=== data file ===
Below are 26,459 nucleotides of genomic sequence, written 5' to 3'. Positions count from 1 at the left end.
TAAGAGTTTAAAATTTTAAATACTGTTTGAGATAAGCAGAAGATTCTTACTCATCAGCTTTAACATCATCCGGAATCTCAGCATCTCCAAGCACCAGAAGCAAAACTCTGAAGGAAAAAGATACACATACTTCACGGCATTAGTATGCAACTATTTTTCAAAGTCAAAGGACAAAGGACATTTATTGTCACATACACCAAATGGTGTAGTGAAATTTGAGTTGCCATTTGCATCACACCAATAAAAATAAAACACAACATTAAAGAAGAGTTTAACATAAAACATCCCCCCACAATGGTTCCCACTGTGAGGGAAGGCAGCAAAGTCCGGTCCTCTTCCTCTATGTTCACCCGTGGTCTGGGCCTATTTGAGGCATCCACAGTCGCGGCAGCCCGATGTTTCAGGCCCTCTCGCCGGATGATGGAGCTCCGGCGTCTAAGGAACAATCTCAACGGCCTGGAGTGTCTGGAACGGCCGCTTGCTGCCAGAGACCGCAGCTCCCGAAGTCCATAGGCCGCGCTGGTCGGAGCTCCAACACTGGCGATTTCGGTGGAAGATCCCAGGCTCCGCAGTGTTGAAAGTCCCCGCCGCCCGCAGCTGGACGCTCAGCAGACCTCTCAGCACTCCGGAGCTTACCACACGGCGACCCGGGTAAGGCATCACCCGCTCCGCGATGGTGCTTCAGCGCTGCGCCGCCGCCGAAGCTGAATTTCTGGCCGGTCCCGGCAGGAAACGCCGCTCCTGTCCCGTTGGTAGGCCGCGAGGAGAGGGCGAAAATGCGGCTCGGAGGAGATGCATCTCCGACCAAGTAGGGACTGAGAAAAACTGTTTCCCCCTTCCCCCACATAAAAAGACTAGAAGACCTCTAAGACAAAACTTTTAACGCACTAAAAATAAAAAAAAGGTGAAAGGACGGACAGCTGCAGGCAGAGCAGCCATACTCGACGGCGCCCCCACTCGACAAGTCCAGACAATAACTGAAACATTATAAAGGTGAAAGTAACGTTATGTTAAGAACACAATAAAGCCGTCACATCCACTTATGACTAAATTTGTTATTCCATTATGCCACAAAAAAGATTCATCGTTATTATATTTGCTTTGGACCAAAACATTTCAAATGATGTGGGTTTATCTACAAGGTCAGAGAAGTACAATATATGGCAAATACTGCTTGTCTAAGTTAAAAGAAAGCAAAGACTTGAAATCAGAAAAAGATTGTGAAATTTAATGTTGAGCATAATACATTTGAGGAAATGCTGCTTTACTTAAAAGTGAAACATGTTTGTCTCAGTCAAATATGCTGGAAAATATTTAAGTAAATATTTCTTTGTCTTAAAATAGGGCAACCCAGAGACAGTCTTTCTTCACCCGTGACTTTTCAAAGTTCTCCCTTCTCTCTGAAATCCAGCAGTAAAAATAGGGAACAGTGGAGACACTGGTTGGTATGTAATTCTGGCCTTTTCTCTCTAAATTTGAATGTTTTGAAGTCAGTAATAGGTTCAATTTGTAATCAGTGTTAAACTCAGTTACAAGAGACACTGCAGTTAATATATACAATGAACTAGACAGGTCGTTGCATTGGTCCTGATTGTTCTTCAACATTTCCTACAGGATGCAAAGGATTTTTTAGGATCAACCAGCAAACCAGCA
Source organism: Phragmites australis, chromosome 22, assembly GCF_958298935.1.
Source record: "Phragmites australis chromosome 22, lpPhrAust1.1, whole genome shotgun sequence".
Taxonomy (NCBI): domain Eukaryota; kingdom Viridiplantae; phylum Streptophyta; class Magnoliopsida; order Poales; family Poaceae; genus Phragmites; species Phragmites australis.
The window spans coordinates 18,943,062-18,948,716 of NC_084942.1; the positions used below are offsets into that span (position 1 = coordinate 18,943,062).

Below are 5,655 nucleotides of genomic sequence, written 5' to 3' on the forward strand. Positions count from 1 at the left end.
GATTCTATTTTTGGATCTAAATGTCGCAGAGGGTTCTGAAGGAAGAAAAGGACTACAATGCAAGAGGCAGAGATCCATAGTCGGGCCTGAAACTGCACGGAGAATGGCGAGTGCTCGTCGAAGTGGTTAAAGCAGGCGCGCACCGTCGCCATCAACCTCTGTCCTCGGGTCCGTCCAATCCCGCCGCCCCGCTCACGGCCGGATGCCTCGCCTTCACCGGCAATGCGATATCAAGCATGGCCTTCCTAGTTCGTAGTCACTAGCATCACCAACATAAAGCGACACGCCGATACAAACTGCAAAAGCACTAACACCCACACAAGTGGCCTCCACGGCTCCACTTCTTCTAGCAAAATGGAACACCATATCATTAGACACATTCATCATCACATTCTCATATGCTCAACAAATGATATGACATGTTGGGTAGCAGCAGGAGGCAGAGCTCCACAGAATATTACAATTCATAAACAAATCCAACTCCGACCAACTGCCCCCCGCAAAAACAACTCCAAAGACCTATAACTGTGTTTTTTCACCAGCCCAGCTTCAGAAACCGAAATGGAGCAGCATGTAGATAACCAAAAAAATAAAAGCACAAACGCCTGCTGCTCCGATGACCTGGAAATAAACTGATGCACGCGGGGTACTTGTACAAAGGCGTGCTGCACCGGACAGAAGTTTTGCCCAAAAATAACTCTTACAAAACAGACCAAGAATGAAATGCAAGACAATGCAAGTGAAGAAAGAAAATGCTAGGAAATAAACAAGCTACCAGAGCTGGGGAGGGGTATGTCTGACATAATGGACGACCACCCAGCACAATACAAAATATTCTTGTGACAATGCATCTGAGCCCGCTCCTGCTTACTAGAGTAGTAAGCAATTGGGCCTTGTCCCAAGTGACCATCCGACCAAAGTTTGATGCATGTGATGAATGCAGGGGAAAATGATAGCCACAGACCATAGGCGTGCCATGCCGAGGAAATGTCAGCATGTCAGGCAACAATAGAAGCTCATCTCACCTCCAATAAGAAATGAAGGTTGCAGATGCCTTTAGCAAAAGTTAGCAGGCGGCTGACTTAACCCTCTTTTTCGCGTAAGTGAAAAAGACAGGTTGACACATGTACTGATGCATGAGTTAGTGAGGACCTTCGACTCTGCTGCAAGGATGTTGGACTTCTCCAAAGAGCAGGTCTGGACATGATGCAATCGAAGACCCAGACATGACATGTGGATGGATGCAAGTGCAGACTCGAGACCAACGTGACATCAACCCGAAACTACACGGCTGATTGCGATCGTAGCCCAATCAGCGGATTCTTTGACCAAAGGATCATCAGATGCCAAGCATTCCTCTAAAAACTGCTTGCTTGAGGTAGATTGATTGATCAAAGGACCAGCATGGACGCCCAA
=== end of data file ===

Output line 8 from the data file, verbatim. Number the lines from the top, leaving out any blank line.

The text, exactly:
GATTCTATTTTTGGATCTAAATGTCGCAGAGGGTTCTGAAGGAAGAAAAGGACTACAATGCAAGAGGCAGAGATCCATAGTCGGGCCTGAAACTGCACGGAGAATGGCGAGTGCTCGTCGAAGTGGTTAAAGCAGGCGCGCACCGTCGCCATCAACCTCTGTCCTCGGGTCCGTCCAATCCCGCCGCCCCGCTCACGGCCGGATGCCTCGCCTTCACCGGCAATGCGATATCAAGCATGGCCTTCCTAGTTCGTAGTCACTAGCATCACCAACATAAAGCGACACGCCGATACAAACTGCAAAAGCACTAACACCCACACAAGTGGCCTCCACGGCTCCACTTCTTCTAGCAAAATGGAACACCATATCATTAGACACATTCATCATCACATTCTCATATGCTCAACAAATGATATGACATGTTGGGTAGCAGCAGGAGGCAGAGCTCCACAGAATATTACAATTCATAAACAAATCCAACTCCGACCAACTGCCCCCCGCAAAAACAACTCCAAAGACCTATAACTGTGTTTTTTCACCAGCCCAGCTTCAGAAACCGAAATGGAGCAGCATGTAGATAACCAAAAAAATAAAAGCACAAACGCCTGCTGCTCCGATGACCTGGAAATAAACTGATGCACGCGGGGTACTTGTACAAAGGCGTGCTGCACCGGACAGAAGTTTTGCCCAAAAATAACTCTTACAAAACAGACCAAGAATGAAATGCAAGACAATGCAAGTGAAGAAAGAAAATGCTAGGAAATAAACAAGCTACCAGAGCTGGGGAGGGGTATGTCTGACATAATGGACGACCACCCAGCACAATACAAAATATTCTTGTGACAATGCATCTGAGCCCGCTCCTGCTTACTAGAGTAGTAAGCAATTGGGCCTTGTCCCAAGTGACCATCCGACCAAAGTTTGATGCATGTGATGAATGCAGGGGAAAATGATAGCCACAGACCATAGGCGTGCCATGCCGAGGAAATGTCAGCATGTCAGGCAACAATAGAAGCTCATCTCACCTCCAATAAGAAATGAAGGTTGCAGATGCCTTTAGCAAAAGTTAGCAGGCGGCTGACTTAACCCTCTTTTTCGCGTAAGTGAAAAAGACAGGTTGACACATGTACTGATGCATGAGTTAGTGAGGACCTTCGACTCTGCTGCAAGGATGTTGGACTTCTCCAAAGAGCAGGTCTGGACATGATGCAATCGAAGACCCAGACATGACATGTGGATGGATGCAAGTGCAGACTCGAGACCAACGTGACATCAACCCGAAACTACACGGCTGATTGCGATCGTAGCCCAATCAGCGGATTCTTTGACCAAAGGATCATCAGATGCCAAGCATTCCTCTAAAAACTGCTTGCTTGAGGTAGATTGATTGATCAAAGGACCAGCATGGACGCCCAA